How to Have an Uninspired, Unintentional, and Unmotivated Day!

You are suddenly awakened from a sluggish slumber to a pesky preprogrammed alarm on your phone. Despite the original intention to help you happily get your day started, you are jolted upright and as if on autopilot, you hit the snooze button. 10 minutes later you are abruptly awakened from a half-dream and you hit snooze again. This process repeats itself a few times before you realize that there is barely enough time to shower. However, you sleepily drag yourself to the bathroom and scramble just enough energy to clean yourself up.

Knowing that you are no longer “on-time” you pick up your pace. The frustration is apparent as you peer into your reflection of the bathroom mirror. You are frowning. You are tired, wanting to go back to bed and dreading the day ahead. At least you have coffee...But wait. You are now running late. You brush your teeth and know that you can’t make your lunch (you never do for a lack of time). Breakfast may have to be soggy Cheerios in milk or a bagel and cream cheese that you grab with a coffee-to-go from the nearest drive-thru.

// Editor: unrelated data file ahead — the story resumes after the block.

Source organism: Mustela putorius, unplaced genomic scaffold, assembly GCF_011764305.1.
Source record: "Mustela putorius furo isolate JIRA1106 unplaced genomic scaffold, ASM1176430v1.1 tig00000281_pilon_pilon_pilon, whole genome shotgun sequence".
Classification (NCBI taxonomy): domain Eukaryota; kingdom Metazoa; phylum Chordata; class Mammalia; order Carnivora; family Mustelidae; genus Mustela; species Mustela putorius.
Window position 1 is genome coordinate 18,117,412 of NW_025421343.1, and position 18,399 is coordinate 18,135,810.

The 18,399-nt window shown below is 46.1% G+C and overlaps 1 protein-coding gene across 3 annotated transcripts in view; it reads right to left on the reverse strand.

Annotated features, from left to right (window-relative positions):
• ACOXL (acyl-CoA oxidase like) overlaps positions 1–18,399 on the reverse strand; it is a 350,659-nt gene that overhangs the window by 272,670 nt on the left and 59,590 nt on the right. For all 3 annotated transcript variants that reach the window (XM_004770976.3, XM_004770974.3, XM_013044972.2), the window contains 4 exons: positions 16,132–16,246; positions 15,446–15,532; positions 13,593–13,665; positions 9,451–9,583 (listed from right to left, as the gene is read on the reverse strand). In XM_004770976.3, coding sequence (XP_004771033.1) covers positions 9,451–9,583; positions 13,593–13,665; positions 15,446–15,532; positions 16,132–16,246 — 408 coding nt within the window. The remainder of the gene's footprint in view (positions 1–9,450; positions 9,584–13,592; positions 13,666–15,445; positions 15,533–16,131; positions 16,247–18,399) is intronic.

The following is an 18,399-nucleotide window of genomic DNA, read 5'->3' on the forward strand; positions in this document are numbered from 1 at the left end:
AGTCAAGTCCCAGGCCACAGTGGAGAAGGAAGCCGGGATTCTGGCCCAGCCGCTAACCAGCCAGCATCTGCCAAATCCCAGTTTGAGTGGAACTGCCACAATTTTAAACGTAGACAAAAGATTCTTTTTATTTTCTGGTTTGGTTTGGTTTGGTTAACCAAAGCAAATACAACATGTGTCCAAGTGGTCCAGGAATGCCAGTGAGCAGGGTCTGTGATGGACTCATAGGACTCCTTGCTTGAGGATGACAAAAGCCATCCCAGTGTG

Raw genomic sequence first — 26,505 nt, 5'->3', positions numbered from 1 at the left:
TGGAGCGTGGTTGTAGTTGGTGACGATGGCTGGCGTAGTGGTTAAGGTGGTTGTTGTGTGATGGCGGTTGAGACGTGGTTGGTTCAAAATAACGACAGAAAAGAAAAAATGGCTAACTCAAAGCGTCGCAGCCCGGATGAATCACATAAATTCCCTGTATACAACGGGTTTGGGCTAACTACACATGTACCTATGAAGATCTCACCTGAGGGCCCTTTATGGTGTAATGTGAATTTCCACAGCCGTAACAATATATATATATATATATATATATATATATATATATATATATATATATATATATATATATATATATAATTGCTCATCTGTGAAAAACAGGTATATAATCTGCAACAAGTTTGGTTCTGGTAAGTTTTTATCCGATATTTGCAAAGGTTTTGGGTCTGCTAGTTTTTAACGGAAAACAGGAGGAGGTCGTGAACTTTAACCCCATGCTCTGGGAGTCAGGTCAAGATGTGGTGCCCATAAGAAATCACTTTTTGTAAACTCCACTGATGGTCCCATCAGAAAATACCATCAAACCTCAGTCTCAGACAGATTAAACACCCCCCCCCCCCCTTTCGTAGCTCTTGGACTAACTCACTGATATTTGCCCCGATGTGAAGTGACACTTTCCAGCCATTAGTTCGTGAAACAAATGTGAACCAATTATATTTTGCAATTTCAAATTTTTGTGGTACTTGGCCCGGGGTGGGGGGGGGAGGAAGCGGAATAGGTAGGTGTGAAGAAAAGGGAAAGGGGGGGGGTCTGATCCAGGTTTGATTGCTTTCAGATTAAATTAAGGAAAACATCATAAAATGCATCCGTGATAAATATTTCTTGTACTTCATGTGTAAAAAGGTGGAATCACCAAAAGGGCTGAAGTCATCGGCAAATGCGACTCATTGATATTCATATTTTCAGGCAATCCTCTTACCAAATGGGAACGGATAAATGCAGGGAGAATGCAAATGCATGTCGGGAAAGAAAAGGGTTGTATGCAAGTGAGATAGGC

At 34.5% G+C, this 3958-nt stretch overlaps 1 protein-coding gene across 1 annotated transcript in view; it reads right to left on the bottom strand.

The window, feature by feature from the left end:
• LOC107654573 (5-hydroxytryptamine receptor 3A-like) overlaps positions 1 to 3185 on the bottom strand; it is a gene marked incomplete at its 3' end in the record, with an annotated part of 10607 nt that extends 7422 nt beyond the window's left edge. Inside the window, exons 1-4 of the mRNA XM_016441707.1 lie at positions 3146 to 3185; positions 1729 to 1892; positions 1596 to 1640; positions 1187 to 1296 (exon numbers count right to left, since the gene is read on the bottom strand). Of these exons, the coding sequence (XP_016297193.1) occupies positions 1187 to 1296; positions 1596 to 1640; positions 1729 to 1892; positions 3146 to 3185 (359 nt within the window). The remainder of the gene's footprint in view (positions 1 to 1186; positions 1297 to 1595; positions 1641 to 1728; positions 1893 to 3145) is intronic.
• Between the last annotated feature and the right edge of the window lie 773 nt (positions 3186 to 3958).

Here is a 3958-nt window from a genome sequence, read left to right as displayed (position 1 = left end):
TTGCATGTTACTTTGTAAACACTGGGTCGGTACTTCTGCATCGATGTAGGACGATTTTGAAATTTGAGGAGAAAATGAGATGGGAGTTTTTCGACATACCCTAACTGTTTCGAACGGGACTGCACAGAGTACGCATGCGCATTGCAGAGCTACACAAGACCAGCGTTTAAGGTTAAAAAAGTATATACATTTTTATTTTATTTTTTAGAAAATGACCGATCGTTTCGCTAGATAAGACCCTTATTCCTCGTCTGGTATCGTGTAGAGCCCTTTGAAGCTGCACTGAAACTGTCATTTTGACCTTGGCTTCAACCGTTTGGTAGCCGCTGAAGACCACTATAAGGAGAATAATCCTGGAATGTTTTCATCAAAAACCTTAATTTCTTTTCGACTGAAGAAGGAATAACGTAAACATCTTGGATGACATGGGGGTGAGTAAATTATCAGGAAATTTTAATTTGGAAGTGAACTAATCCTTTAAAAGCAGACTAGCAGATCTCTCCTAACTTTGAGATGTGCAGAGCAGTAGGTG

As you rush to your car, you turn on the news and listen to the latest in killings, shootings, political unrest and adulterous affairs that have recently been uncovered in the media. Your political persuasion is being tried and you can feel your heartbeat increase as you think of all the “idiots” in the world who just don’t get it. Why can’t they think like me?  Just as this thought crosses your mind, traffic comes to a halt. You are now surrounded by pulsing red brake lights and your somewhat gentle pace has now suddenly changed to a snail's pace crawl. You’re pretty sure that if the traffic picks up soon, you will still have just enough time to grab that coffee.